Status: Not Listed
Eastern rat snakes, formerly known as black rat snakes, are large non-venomous snakes between 3.5 and 7 feet (one and two meters) long. They have shiny black scales on their back and a light colored belly, and their throat and chin are white. The head of an eastern rat snake is wider than the neck and the rest of the body.
Eastern rat snakes live in fields, woodlands, farmlands, and around suburban communities from Connecticut to South Carolina and west to the middle of Kansas and Oklahoma. Predators include hawks and other snakes.
Eastern rat snakes are excellent swimmers and climbers. They will use these skills to catch a variety of food, from bird eggs to frogs. They are the snake most likely to be seen around buildings hunting for rodents, amphibians, and young birds. Eastern rat snakes are constrictor snakes and will use their body to suffocate their prey.
Rat snakes emit a foul-smelling odor when they feel threatened by a predator. This musk imitates what a poison would taste like.
The typical breeding season for this snake is from May to late June. During this time, male snakes search for females and will fight one another for the right to mate with a female. A female will lay between six and two dozen eggs, usually in late July. The eggs may take between five and seven weeks to develop and hatch. Hatchlings will stay near their hatching site for up to two years.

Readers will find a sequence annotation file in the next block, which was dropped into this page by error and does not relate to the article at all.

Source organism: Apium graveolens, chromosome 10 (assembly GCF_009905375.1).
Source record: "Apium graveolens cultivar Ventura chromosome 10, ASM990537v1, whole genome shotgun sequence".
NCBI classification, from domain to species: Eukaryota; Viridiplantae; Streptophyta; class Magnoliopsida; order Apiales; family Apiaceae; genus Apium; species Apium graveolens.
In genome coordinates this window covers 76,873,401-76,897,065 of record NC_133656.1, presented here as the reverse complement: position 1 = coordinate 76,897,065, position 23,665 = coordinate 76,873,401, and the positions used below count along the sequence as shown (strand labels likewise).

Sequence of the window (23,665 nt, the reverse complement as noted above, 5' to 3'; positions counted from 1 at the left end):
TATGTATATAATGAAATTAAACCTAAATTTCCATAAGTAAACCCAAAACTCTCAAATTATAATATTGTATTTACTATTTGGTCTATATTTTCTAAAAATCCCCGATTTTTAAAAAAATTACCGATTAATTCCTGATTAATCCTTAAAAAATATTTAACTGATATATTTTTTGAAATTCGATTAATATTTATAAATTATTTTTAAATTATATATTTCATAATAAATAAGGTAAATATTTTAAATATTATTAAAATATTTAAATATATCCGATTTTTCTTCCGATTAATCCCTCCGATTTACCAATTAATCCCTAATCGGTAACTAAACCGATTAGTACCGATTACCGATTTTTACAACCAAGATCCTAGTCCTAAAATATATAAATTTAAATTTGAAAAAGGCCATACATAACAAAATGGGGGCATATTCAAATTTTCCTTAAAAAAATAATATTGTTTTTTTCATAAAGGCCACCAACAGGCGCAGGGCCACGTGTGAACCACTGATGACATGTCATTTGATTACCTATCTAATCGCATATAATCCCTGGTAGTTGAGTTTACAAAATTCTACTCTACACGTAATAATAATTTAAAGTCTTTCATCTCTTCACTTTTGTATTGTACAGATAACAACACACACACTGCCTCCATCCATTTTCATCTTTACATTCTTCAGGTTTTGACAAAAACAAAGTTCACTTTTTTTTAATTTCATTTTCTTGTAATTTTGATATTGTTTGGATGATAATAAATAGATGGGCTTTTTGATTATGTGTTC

The eastern rat snake’s population is considered stable. However, these snakes are often mistreated by humans who are frightened of them. Although eastern rat snakes do not usually attack when threatened, there have been extreme cases of eastern rat snakes charging at predators. Despite making occasional appearances throughout the summer, eastern rat snakes are actually very shy and at the sight of danger will either freeze or slither away. Eastern rat snakes also produce a strong foul odor when scared to deter predators and humans.
Eastern rat snakes brumate in colder months. Brumation is similar to hibernation — it allows the snake to be mostly asleep, but still wake up for occasional activities, such as drinking water.
Animal Diversity Web, University of Michigan Museum of Zoology
Michigan Department of Natural Resources
The movement to remove racist names from birdsRead Story
A groundbreaking bipartisan bill aims to address the looming wildlife crisis before it's too late, while creating sorely needed jobs.Read More
Add one of our native plant collections to your garden to help save birds, bees, butterflies, and more. Now available for 20 states with free shipping!Shop Plants
Get quotes now or call (855) 786-0941Get Quotes Now
More than one-third of U.S. fish and wildlife species are at risk of extinction in the coming decades. We're on the ground in seven regions across the country, collaborating with 53 state and territory affiliates to reverse the crisis and ensure wildlife thrive.